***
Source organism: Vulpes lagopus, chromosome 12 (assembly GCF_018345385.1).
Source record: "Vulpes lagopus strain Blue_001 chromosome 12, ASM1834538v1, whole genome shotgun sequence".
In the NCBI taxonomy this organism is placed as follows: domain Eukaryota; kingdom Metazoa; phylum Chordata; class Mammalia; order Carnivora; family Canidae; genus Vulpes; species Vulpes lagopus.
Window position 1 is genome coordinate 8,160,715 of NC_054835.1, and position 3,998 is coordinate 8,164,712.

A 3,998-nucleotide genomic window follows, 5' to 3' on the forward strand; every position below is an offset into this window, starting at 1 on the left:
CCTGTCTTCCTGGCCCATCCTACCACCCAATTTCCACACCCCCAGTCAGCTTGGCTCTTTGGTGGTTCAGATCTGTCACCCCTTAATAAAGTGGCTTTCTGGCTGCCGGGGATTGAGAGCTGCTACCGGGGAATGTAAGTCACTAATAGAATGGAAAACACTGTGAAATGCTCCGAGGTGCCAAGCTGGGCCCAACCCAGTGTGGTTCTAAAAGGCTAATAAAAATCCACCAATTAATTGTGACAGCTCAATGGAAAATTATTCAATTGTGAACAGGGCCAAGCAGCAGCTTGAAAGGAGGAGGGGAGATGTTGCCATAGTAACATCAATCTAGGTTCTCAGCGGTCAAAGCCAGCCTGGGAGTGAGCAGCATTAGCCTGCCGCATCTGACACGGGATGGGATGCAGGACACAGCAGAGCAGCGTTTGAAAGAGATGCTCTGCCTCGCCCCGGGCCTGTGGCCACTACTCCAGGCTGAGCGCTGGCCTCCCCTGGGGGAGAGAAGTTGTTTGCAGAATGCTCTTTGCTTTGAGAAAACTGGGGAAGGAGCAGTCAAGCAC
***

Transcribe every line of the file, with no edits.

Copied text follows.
Source organism: Vulpes lagopus, chromosome 12 (assembly GCF_018345385.1).
Source record: "Vulpes lagopus strain Blue_001 chromosome 12, ASM1834538v1, whole genome shotgun sequence".
In the NCBI taxonomy this organism is placed as follows: domain Eukaryota; kingdom Metazoa; phylum Chordata; class Mammalia; order Carnivora; family Canidae; genus Vulpes; species Vulpes lagopus.
Window position 1 is genome coordinate 8,160,715 of NC_054835.1, and position 3,998 is coordinate 8,164,712.

A 3,998-nucleotide genomic window follows, 5' to 3' on the forward strand; every position below is an offset into this window, starting at 1 on the left:
CCTGTCTTCCTGGCCCATCCTACCACCCAATTTCCACACCCCCAGTCAGCTTGGCTCTTTGGTGGTTCAGATCTGTCACCCCTTAATAAAGTGGCTTTCTGGCTGCCGGGGATTGAGAGCTGCTACCGGGGAATGTAAGTCACTAATAGAATGGAAAACACTGTGAAATGCTCCGAGGTGCCAAGCTGGGCCCAACCCAGTGTGGTTCTAAAAGGCTAATAAAAATCCACCAATTAATTGTGACAGCTCAATGGAAAATTATTCAATTGTGAACAGGGCCAAGCAGCAGCTTGAAAGGAGGAGGGGAGATGTTGCCATAGTAACATCAATCTAGGTTCTCAGCGGTCAAAGCCAGCCTGGGAGTGAGCAGCATTAGCCTGCCGCATCTGACACGGGATGGGATGCAGGACACAGCAGAGCAGCGTTTGAAAGAGATGCTCTGCCTCGCCCCGGGCCTGTGGCCACTACTCCAGGCTGAGCGCTGGCCTCCCCTGGGGGAGAGAAGTTGTTTGCAGAATGCTCTTTGCTTTGAGAAAACTGGGGAAGGAGCAGTCAAGCAC